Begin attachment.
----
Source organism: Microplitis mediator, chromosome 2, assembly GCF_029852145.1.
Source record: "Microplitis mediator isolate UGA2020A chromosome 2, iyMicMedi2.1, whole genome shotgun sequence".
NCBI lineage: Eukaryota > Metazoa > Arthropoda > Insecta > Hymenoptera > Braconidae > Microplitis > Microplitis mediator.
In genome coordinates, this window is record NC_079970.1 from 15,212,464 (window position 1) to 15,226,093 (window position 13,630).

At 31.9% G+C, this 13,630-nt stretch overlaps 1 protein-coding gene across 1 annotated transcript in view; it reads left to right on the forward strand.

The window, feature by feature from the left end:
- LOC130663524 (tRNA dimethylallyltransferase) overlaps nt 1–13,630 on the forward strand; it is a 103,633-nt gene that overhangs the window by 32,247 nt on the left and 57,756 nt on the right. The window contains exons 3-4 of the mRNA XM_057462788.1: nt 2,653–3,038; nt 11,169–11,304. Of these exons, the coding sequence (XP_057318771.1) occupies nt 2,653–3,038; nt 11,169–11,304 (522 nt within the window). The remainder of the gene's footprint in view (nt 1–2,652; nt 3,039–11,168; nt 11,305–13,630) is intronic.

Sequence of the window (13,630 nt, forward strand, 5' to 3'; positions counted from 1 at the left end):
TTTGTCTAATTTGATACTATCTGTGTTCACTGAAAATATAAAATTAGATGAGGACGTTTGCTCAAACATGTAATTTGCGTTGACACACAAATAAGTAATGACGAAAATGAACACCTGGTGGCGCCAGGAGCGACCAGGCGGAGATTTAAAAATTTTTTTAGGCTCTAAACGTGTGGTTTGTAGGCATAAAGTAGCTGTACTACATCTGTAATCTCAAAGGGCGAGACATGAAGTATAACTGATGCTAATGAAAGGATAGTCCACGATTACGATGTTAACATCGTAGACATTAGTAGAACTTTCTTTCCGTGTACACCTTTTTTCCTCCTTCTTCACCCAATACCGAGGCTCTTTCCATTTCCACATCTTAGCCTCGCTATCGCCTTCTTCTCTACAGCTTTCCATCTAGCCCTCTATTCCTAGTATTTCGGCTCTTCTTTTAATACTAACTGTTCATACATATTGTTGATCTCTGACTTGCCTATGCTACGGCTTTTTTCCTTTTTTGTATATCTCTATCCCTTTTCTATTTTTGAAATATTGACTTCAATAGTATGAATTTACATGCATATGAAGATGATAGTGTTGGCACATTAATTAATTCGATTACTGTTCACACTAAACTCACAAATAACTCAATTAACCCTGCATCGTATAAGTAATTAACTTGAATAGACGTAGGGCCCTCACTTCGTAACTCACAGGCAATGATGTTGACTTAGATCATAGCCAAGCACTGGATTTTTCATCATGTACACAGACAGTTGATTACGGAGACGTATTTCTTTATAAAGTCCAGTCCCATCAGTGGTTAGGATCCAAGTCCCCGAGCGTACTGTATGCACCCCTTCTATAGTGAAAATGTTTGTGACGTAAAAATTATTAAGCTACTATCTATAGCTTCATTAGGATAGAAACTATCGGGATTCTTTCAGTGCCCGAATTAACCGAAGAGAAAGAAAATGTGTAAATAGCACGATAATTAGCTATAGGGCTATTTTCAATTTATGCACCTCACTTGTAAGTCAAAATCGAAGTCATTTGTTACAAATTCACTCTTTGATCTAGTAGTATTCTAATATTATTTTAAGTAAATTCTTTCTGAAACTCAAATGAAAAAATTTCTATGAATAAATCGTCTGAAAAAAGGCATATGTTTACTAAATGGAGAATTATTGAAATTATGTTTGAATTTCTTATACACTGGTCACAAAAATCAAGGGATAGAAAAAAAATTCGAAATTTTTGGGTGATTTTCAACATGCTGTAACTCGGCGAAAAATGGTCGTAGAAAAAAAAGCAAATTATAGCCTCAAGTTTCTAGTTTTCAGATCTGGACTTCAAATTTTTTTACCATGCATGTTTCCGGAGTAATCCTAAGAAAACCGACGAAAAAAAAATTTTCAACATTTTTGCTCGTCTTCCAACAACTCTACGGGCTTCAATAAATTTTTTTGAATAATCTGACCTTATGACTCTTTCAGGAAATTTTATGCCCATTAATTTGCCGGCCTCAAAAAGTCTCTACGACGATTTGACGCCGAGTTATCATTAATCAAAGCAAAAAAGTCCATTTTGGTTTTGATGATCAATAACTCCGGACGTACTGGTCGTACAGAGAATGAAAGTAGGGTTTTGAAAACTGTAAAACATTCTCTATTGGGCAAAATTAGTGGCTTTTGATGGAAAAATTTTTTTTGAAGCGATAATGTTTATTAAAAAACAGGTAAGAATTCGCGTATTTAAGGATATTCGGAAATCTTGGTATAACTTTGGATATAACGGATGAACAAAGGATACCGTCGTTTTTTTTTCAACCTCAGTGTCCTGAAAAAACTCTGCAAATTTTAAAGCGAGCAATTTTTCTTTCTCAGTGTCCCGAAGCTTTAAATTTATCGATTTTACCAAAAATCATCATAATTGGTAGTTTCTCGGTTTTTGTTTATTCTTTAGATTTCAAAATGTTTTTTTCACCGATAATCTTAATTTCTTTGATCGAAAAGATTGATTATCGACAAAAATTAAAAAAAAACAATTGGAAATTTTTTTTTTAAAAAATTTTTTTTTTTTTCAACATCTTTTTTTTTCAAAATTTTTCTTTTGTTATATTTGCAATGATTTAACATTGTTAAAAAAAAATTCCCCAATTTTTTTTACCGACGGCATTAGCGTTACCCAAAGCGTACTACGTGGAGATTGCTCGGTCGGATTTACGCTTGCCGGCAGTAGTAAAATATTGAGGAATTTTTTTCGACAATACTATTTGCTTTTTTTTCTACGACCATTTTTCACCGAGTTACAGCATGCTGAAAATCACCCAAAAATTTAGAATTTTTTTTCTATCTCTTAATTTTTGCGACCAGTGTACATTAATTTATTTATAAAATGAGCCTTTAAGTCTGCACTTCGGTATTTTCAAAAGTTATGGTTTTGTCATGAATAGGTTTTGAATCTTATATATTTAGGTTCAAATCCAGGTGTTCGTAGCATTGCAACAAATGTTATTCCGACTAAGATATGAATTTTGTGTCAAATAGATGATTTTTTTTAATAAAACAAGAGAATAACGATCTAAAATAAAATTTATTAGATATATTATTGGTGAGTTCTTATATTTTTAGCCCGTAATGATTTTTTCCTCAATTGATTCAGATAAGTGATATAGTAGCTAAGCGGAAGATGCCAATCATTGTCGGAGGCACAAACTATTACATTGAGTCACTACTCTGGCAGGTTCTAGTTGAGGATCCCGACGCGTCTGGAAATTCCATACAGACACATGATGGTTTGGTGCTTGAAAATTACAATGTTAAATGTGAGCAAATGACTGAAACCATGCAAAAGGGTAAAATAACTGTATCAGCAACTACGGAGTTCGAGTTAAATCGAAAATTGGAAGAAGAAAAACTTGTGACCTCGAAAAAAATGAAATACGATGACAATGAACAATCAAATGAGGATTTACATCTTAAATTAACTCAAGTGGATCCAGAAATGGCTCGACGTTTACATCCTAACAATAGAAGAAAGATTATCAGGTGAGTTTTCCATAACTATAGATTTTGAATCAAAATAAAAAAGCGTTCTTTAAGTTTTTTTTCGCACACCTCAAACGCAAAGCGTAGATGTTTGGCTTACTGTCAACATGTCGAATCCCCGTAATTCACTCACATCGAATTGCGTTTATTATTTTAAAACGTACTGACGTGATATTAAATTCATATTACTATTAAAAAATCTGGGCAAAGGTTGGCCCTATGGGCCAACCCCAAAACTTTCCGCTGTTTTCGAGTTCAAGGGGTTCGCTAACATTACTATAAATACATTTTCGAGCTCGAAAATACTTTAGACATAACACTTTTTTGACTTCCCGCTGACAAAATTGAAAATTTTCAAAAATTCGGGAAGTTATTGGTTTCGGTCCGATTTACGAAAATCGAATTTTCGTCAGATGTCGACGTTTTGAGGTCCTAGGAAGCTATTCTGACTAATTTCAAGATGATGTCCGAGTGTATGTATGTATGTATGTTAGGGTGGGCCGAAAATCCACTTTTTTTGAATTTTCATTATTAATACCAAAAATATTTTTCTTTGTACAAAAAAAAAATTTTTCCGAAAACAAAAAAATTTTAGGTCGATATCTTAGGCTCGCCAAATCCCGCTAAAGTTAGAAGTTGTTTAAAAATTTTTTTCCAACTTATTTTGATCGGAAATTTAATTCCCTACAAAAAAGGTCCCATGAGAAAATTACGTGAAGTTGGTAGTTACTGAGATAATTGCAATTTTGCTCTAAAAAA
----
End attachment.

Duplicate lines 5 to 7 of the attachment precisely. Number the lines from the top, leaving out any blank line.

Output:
At 31.9% G+C, this 13,630-nt stretch overlaps 1 protein-coding gene across 1 annotated transcript in view; it reads left to right on the forward strand.

The window, feature by feature from the left end:
- LOC130663524 (tRNA dimethylallyltransferase) overlaps nt 1–13,630 on the forward strand; it is a 103,633-nt gene that overhangs the window by 32,247 nt on the left and 57,756 nt on the right. The window contains exons 3-4 of the mRNA XM_057462788.1: nt 2,653–3,038; nt 11,169–11,304. Of these exons, the coding sequence (XP_057318771.1) occupies nt 2,653–3,038; nt 11,169–11,304 (522 nt within the window). The remainder of the gene's footprint in view (nt 1–2,652; nt 3,039–11,168; nt 11,305–13,630) is intronic.